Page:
apa ' jet prase* p-?t *? m ?*? ?*? the tern I
ti?p? i m *a?**? a ? ?sere era is
,v , . ..? ?*??? ?*?? ?? ?*r - ?t>.it-??n re
? ??? '-er'?.<o ?r t*>? asssaaaqai
eeaaadisbaaaeas sad saaMi is S"#wp?r
. ,?#? ?*-?-?? ? >??? ?.???-?-*? l ?*? m?i
is?sti?T?d as ts* awtevfvasM ay the saav
? ",^ipa*s' a** ? f*F*??
- . ?? - "a . ... s I. Siva
s? ?a?e sf a -? v- foo.??*re? at the asrt
? -. p-?r?ti ?-a ? -fen- ef t"-..
? - - ? i ?' ?i 'V k ra ? j?r-??ie'ea
*v the g? sinai p?*'V as t* aaoatd he. It
? ? sot tee isav a raawaae faeiery sww **?
a ? ?,ag aartr *??* - T*es?. ette the
???a fatal ?f *>* ?*o?-?eiait ? ?*> to
w* at ??,? *?rr 'i ?m Thea la war? theo
-? ?a?? eer?a?T .??- >*? af anpaiafa**
- ?? -"pqrata i<alta hat. af rear*-, kalt
VIEWS AND NEAR VIEWS,
HINTS AND SUGGESTIONS
Burkeville Is Too Slow?The Very Hot October
Days?As to Crop Rotation?S( uthern Rail?
way Might Have Done Better?Lunen
burg and VV hat of It?Other Hints.
BY FRAMv S. WOODSOX,
This column la open to contributors
who have something to say of a asg
Seatlve nature, and who are v? Ullas; to ',
nahe hints and suggestion* looking to
the better developsaeat of the good
old Mates of Vlrglala. West Virginia
aad .North Carolina, and who can hold
their suggestions down la any one la- ,
ave to frosa J3d to -00 words.. Such
communications, addreaaed to the la*
daatrlal Editor, will receive prompt |
In another column is ptrinted a very
curious news item from the town ot
Burkeville. From this letter and
from other information I have the)
conclusion Is to be drawn that cer?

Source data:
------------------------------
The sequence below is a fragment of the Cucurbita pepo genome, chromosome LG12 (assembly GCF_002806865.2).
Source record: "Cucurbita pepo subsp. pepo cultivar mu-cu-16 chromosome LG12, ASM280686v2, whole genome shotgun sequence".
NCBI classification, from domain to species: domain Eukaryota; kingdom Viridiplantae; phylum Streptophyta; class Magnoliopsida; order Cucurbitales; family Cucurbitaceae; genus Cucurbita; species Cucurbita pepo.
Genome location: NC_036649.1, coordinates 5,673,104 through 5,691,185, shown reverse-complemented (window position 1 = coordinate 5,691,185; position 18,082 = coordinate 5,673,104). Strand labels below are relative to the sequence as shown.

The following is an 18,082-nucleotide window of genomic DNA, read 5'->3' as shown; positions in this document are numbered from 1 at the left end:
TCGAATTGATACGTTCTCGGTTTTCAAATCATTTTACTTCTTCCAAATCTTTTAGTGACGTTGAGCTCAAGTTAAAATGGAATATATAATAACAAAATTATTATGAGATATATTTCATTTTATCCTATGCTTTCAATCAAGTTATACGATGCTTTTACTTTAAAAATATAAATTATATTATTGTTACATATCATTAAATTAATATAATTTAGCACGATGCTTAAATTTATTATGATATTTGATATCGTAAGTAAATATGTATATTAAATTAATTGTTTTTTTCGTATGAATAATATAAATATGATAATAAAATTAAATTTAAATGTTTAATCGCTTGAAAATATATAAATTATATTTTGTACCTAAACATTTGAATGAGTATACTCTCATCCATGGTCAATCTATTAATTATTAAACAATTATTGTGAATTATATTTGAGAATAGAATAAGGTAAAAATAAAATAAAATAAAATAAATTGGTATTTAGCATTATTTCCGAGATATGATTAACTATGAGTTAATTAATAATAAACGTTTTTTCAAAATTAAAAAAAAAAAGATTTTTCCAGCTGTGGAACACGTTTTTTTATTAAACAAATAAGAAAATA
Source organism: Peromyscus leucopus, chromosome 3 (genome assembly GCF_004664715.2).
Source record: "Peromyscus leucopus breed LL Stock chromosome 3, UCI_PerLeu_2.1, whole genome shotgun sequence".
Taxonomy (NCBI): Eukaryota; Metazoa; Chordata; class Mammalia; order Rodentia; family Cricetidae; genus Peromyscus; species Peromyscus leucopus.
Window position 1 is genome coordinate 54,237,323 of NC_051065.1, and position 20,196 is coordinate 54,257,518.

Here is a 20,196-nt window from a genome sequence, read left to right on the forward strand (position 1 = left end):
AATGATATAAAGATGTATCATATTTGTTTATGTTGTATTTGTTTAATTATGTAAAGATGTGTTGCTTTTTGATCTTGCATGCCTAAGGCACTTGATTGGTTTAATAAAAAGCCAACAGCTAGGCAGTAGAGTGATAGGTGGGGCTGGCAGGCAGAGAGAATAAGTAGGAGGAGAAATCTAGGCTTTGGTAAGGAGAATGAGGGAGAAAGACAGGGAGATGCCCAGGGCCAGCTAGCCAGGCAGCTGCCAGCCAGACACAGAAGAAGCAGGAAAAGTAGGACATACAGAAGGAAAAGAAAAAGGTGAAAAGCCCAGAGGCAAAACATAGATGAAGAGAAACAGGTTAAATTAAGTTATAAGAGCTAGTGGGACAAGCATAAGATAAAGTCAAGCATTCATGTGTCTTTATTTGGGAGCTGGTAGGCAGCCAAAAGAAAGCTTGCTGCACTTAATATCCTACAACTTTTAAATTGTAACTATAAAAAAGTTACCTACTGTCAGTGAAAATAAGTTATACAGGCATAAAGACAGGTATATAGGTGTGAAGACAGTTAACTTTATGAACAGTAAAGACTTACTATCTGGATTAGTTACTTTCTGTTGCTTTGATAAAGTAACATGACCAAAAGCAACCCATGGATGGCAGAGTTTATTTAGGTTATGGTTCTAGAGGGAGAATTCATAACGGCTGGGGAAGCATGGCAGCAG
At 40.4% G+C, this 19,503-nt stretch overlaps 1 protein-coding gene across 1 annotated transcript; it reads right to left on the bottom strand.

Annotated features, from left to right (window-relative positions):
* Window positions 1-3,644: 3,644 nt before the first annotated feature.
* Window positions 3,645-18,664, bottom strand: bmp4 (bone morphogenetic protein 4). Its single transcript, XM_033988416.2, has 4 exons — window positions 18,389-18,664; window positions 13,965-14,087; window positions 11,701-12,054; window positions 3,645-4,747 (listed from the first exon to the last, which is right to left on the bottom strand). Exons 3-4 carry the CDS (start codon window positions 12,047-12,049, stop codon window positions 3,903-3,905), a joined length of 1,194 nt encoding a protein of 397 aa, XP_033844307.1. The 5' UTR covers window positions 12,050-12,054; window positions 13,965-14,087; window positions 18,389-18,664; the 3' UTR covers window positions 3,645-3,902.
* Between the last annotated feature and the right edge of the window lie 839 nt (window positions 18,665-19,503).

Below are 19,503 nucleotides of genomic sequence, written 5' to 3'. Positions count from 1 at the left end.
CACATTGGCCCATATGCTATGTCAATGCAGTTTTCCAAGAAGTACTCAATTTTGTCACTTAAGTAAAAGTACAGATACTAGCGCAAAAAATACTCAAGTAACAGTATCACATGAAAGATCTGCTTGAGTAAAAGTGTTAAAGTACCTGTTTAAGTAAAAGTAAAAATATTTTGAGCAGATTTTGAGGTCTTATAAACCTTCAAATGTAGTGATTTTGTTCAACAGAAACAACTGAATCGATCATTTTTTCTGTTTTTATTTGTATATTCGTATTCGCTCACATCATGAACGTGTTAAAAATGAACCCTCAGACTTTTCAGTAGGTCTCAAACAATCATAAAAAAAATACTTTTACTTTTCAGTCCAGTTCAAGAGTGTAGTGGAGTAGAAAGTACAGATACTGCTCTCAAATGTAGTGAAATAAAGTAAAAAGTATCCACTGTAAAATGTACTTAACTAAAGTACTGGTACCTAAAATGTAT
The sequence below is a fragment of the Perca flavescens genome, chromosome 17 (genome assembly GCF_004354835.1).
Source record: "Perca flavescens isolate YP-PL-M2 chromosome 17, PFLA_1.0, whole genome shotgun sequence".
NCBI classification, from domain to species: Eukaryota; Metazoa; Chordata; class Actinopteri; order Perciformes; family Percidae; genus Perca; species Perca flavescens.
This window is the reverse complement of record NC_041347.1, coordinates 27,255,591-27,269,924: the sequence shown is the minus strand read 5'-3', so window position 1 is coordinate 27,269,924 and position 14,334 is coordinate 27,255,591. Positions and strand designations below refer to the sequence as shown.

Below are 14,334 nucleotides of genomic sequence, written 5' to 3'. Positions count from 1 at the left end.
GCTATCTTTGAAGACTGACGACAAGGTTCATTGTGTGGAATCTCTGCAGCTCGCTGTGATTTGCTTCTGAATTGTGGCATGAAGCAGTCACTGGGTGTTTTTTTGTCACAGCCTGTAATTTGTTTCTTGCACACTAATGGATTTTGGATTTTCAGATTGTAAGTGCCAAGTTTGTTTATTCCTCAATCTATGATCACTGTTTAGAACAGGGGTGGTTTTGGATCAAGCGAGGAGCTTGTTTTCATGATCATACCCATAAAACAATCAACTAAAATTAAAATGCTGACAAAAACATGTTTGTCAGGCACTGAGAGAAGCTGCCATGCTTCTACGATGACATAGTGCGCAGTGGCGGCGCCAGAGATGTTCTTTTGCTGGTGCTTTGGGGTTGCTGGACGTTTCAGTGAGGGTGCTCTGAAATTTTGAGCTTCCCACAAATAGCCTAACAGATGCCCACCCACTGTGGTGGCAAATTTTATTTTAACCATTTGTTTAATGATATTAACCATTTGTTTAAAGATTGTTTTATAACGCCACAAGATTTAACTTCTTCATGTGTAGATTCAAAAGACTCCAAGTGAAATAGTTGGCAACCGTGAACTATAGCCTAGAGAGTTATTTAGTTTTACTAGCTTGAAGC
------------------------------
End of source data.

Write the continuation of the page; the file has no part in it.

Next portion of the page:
tain people In and around the town
of Bisrkeville are about to let slip a
golden opportunity, one of the kind
that comes only once in a lifetime.
Burkeville has been known to make
ugly blunders before. The town ol
Crewe. with all of Its railway shops
and big pay rolls and, banking facili?
ties, might have been abided to Burke?
ville but for the short-sightedne?s1
and pig-headedness of some Burkeville '
people. Other instances might be
cited to show that Burkeville is some?
where in the neighborhood of being
fifty years behind the times. Anyhow,
it has not grown any to hurt in fifty
years, and if the folks there had pos?
sessed real good business sense, the
town might now be as large as Pe
totstmrg. certainly larger than Black-'
stone, and maybe greater than Farm
villc. Curious how people will stano
The Homeless Beys' Scheel ead Home at 1
Cnrlngton. Vs.. Is la great need of funds ,
this summer. We need meney for ear
necessary expenses and sis., for an addi?
tion of two Inexpensive rooms. This Is a
work of ore and ef faith, and Is nor
e?eter!sr. The boys come from anywhere i
in the State Send gifts and contiibat.ons
to JWJV THOMAS SEJBOa. CoriagtoB,
j Free report as to Patentability. Oulde
Moo*. New List Inventions Wasted aad
Prices offered for Inventions sent fro*.
Patents advertised free
Victor J. Evaas, * ?"TE"*
DAvJJ AND SOLD
WHAT Y?M MA\F 1<> SF.U.
V MAT \<rt \\ \\T Tit BUY
We Will Do the Rest.
RICHMOND BAG CO.
lilt E. Gary St.. Rkhmond. Va.
One rt sever! asnUar piasts im the Usste
Expert Sttrafe Serrkttt
In thetr own light. Burkeville people
and the people who live and move
and have their being and own land
around and about the town eeem to
be in marked danger of doing the
same old thing once again. My infor?
mation is that some Pennsylvania
capitalists have conceived the K^a
that there is much oil. maybe consid?
erable gas. and possibly valuable
minerals, under some of the soil that
surrounds Burkeville. Of course, they
do not know it, and never can until